The patRIOT Letters

If words are all we have...

Saturday, November 10, 2001

From the e-mail bin - Rejr

Subject: Troops have no business in public places...

Date: Sun, 04 Nov 2001 15:11:39 -0600

From: "Bernard Re, Jr."

Organization: Inter-Vitae, Inc.



re: Bangor Daily News, Maine, USA: Green Party activist denied Chicago flight [ read ]

To Jeff Tuttle:

Thanks Jeff.

I hope we don't have the see a Kent State happen all over again
before everyone gets the point that troops have no place in public
places in this county. Unless they are being placed there to go to war
with the American people and the Constitution.

Bernie Re

What ever happened to, "and they shall be know by their works." How about letting our works speak in support of justice, freedom, end to poverty, access to medicine and other people building works be our "selling points"? Not more manipulative, reality blurring, drum beating empty slogans, flag waving images, patriotic travel and auto, insurance ads or the "America's New War" news branding complete with theme songs. Or is our country already known by these manipulative self-centered works? Is this part of the reason we are in this fix? - Rejr

11/09/2001 - Updated 01:46 AM ET

Ad experts take fight to a new front

By Michael McCarthy, USA TODAY

The State Department has named former Ogilvy & Mather chairman Charlotte Beers as undersecretary for public diplomacy and public affairs. Her mission: Sell America's perspective on terrorism overseas - particularly in Muslim nations...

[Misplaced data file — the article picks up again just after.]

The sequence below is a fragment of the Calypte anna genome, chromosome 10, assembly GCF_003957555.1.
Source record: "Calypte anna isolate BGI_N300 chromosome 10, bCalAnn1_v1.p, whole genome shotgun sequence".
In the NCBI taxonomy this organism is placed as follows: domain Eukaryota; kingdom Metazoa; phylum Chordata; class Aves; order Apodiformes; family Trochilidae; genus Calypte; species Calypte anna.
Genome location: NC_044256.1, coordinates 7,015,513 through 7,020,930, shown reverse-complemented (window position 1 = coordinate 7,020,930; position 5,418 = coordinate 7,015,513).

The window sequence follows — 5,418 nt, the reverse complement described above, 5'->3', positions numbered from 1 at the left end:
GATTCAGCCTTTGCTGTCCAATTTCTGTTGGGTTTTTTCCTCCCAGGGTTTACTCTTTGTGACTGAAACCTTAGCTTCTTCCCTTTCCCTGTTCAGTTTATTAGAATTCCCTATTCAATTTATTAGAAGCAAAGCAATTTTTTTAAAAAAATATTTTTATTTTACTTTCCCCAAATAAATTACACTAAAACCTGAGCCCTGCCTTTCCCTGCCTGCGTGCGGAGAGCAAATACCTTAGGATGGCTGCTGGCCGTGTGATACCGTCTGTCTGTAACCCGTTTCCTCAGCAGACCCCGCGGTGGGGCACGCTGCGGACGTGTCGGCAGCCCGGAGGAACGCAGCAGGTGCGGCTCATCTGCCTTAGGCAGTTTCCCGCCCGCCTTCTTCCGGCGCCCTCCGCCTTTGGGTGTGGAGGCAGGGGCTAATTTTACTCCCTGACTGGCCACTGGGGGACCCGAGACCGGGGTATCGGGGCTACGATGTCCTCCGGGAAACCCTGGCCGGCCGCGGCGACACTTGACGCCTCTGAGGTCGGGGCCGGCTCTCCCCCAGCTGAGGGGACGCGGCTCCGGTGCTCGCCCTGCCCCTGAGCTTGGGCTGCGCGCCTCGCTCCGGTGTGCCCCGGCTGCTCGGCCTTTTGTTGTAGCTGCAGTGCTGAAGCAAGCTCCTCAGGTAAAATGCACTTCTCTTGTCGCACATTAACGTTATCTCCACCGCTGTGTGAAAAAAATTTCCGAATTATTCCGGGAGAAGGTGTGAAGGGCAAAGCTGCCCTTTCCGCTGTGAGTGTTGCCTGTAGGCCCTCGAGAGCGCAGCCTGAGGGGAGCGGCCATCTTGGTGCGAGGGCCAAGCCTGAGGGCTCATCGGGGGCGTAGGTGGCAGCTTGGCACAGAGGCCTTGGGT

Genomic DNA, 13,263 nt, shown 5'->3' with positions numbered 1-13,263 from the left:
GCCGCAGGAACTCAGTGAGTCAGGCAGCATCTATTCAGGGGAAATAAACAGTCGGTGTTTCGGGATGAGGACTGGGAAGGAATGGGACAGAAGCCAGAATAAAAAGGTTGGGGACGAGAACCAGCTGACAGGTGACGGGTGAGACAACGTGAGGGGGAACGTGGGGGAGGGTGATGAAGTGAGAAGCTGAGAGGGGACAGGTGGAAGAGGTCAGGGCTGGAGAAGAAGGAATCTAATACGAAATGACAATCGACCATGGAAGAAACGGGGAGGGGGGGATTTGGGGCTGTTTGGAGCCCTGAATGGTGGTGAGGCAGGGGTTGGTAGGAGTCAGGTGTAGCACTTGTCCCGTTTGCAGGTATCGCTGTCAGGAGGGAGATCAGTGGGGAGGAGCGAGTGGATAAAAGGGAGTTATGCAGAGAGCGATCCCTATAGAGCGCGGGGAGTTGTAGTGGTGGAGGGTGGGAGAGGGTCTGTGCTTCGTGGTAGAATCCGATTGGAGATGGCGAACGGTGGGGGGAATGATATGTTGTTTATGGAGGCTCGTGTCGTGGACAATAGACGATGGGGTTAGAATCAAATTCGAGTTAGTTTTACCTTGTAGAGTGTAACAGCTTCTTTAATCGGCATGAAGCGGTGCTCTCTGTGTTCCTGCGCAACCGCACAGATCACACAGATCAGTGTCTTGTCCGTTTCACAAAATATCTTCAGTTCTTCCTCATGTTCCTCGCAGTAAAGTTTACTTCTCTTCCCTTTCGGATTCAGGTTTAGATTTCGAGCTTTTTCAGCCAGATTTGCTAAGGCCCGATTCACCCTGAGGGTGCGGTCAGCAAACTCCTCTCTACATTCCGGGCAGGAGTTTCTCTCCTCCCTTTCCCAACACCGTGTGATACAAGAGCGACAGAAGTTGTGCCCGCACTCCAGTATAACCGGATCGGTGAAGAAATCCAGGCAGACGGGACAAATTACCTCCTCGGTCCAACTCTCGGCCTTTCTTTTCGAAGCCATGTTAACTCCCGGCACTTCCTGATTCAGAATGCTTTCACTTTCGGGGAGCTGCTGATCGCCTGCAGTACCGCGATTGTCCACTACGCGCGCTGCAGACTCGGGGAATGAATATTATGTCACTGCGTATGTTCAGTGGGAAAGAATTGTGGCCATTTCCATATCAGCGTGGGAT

The White House is working closely with the Advertising Council to create U.S. public service ads supporting the war effort and raising morale. The industry group was founded as the "War Advertising Council" in 1942, shortly after Pearl Harbor...

They all end with a smiling Mayor Rudy Giuliani. "The New York Miracle. Be a part of it,"

[read full story]

There's something happening here. What it is is becoming ever more clear... - Rejr

Ashcroft faces fight over order on eavesdropping

Knight Ridder Newspapers


Washington — A sweeping Department of Justice anti-terrorism rule that allows eavesdropping on certain defendants and their attorneys unjustly arms authorities with extraordinary power to target anyone suspected of planning violent crimes, defense lawyers and civil rights advocates say.

Without a court order, Atty. Gen. John Ashcroft can approve electronic surveillance of attorneys and their clients for up to one year if he believes the conversations could threaten national security or cause someone's death or injury.

"That is not the war that warrants the destruction of our fundamental liberties that we have known for two centuries."

All eavesdropping records, including the names of those targeted, will not be accessible to the public.

"This is an unprecedented power grab that is at odds with the Constitution,"

The government's power to pursue and arrest suspects has expanded with the enactment of the Patriot Act, an anti-terrorism bill that permits authorities to use information in intelligence-gathering operations to make criminal cases.